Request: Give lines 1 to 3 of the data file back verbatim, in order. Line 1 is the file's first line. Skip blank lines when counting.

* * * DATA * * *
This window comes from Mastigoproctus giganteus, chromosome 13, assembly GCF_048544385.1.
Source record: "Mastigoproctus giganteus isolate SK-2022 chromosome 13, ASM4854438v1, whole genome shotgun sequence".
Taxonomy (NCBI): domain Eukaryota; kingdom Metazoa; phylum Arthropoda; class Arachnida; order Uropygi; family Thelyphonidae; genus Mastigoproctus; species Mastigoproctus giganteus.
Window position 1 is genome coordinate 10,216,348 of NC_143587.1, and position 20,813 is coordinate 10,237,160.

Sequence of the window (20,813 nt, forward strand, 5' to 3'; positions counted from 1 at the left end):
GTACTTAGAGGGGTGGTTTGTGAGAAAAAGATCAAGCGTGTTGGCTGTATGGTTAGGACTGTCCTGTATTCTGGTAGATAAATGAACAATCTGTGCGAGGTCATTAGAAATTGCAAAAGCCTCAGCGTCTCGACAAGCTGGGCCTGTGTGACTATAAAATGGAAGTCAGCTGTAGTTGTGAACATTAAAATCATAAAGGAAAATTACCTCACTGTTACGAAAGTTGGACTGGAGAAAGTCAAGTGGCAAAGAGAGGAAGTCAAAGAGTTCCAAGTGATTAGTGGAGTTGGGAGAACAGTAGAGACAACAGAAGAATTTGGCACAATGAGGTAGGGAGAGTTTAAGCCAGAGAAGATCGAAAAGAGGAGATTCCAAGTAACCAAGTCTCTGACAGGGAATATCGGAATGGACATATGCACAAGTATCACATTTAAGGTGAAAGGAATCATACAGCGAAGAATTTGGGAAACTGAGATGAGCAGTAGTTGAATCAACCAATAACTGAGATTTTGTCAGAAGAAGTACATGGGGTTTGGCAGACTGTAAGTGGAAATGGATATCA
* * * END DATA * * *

This window comes from Mastigoproctus giganteus, chromosome 13, assembly GCF_048544385.1.
Source record: "Mastigoproctus giganteus isolate SK-2022 chromosome 13, ASM4854438v1, whole genome shotgun sequence".
Taxonomy (NCBI): domain Eukaryota; kingdom Metazoa; phylum Arthropoda; class Arachnida; order Uropygi; family Thelyphonidae; genus Mastigoproctus; species Mastigoproctus giganteus.